ECONOMIC EXPERTS: AMERICAN FAMILIES PLAN, AMERICAN JOBS PLAN & PUBLIC INVESTMENT WILL BOOST GDP
By investing big in the nation’s physical and human infrastructure, President Biden’s job-creating American Jobs and Families Plans will boost the GDP, turbocharge economic growth, and ensure that America will continue to lead in an increasingly competitive global market.
Here’s what economic experts and advocates are saying:
- “We estimate that if the president’s plan were fully adopted next year, labor force participation would increase by nearly a full percentage point and the economy’s real potential GDP growth would be lifted by 10 to 15 basis points a decade from now.”
Moody’s Analytics: The Macroeconomic Consequences of the American Jobs Plan
- “The apex in the boost to growth from the plan is in 2024 when real GDP is projected to increase 3.8%, compared with 2.2% if the plan fails to become law.”
International Monetary Fund: IMF Survey: The Time Is Right for an Infrastructure Push
“The study finds that increased public infrastructure investment raises output in the short term by boosting demand and in the long term by raising the economy’s productive capacity.
“In addition, the boost to GDP a country gets from increasing public infrastructure investment offsets the rise in debt, so that the public debt-to-GDP ratio does not rise.
“For economies with clearly identified infrastructure needs and efficient public investment processes and where there is economic slack, there is a strong case for stepping up public investment.”
S&P Global: Infrastructure: What Once Was Lost Can Now Be Found — The Productivity Boost
“A $2.1 trillion boost of public infrastructure spending over a 10-year period, to the levels (relative to GDP) of the mid-20th century, could add as much as $5.7 trillion to the U.S. over the next decade, creating 2.3 million jobs by 2024.
“With the U.S. sinking into a deep recession, now expected to be much worse than the Great Recession, the returns on investment from the infrastructure boost would be likely higher over the near term, given costs are lower in the now soft jobs market. And, assuming that the infrastructure spending was wise (prudent spending is sorely needed), the productivity gains later in the decade would generate a bigger boost to economic activity later on, with the multiplier averaging 2.7 over the 10-year period, helping to give the new post-pandemic expansion more fuel as it nears 2030. This translates to $2.70 back for every dollar spent.”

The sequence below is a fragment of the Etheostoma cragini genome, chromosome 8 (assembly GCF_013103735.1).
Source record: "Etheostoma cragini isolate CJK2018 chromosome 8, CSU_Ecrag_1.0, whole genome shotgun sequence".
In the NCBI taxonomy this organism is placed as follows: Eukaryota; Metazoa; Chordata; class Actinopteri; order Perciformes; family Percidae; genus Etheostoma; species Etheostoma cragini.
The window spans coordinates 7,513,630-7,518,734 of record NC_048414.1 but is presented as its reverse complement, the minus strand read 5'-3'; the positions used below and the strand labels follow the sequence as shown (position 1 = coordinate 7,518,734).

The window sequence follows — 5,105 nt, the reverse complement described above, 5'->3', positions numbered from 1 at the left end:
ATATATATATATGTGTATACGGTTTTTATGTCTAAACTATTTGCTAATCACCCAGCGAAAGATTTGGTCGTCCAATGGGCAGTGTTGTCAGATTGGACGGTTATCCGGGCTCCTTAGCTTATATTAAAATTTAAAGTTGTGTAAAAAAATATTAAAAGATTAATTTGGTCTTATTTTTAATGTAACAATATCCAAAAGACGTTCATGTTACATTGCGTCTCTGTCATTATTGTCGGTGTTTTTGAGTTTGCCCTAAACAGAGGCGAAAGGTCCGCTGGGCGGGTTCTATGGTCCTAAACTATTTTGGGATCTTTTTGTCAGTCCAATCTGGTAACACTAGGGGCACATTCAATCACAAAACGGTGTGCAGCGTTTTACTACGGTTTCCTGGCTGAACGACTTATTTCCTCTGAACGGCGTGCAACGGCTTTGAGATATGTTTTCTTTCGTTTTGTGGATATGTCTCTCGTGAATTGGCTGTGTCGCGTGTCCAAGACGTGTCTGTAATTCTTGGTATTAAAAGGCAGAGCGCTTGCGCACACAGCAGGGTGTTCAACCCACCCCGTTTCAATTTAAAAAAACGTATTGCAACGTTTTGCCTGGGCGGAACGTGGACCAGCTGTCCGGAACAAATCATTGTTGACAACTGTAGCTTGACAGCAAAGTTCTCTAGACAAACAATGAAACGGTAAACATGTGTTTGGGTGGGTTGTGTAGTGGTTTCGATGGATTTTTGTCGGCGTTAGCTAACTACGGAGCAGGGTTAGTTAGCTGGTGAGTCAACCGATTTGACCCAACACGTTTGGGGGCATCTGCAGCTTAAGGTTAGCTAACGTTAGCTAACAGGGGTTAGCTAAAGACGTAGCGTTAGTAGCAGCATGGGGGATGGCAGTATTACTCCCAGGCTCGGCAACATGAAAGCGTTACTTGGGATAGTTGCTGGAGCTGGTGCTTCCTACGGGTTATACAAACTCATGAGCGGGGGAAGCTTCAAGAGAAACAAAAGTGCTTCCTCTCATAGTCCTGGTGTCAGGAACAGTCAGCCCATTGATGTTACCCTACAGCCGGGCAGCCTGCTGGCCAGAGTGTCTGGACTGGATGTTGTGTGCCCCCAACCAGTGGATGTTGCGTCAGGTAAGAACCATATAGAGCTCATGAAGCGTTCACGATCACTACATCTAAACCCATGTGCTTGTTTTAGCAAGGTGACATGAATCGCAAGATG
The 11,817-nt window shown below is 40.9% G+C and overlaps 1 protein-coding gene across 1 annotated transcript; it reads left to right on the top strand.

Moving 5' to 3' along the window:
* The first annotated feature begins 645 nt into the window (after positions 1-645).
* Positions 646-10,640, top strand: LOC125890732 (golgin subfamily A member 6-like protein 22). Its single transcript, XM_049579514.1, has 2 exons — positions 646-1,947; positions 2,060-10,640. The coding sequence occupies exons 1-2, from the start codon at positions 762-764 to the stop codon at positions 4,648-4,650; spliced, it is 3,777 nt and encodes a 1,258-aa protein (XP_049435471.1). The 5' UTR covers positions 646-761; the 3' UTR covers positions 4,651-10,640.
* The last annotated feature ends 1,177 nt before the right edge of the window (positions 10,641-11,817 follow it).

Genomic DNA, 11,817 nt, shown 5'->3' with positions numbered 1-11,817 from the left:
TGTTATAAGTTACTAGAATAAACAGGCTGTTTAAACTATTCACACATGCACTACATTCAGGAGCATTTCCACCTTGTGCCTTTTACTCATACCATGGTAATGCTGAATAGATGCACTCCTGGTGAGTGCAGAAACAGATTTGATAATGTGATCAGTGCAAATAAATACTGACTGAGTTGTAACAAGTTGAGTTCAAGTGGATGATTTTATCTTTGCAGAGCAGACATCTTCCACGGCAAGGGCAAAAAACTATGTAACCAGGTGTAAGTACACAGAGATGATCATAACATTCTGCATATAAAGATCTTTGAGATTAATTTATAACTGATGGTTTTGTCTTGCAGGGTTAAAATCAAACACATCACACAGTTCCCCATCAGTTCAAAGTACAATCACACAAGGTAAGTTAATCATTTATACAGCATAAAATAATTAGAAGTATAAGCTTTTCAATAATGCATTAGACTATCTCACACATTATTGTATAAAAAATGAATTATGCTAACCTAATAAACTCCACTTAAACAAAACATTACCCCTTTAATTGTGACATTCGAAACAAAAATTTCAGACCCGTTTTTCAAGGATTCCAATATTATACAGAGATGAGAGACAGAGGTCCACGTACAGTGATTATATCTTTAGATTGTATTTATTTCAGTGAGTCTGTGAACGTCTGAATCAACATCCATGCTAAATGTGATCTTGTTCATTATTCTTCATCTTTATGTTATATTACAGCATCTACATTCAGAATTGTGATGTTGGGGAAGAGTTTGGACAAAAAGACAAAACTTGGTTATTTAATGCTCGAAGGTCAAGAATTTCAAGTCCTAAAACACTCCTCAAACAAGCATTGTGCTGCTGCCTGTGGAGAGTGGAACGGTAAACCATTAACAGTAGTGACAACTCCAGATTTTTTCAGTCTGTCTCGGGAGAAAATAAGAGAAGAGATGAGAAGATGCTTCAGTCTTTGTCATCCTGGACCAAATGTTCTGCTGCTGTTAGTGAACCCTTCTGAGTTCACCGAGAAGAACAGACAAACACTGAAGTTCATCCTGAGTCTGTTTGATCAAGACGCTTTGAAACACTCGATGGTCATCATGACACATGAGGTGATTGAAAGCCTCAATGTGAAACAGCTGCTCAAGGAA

Former U.S. Secretary of Education Arne Duncan: The Kids Are Still Not Alright
“Equal access to high-quality child care and preschool would increase GDP by $551 billion by allowing more parents to seek and keep their jobs while simultaneously developing the next generation of innovators.”
“Upgrading roads, ports, pipes, and other facilities can boost capital spending and create jobs now, plus support long-lasting career pathways and durable economic growth.”
Economic Policy Institute Research Director: The potential macroeconomic benefits from increasing infrastructure investment
“Increased infrastructure investment has been suggested as a primary tool to restore the economy to full health.
“A renewed push to increase infrastructure investment could move fiscal policy from being a drag on growth to being a boost to growth in coming years. Perhaps relevant to upcoming fiscal policy debates, infrastructure investment is routinely estimated to be a much more efficient fiscal stimulus than almost any form of tax cut, and it is significantly more efficient than those tax cuts whose benefits fall mostly on high-income households.”
Georgetown University Center on Education and the Workforce: Trillion Dollar Infrastructure Proposals Could Create Millions of Jobs
“If enacted, the [$1 trillion] infrastructure program could put the United States back on a prerecession job growth path and create more than 11 million jobs.”
Business Roundtable: Delivering For America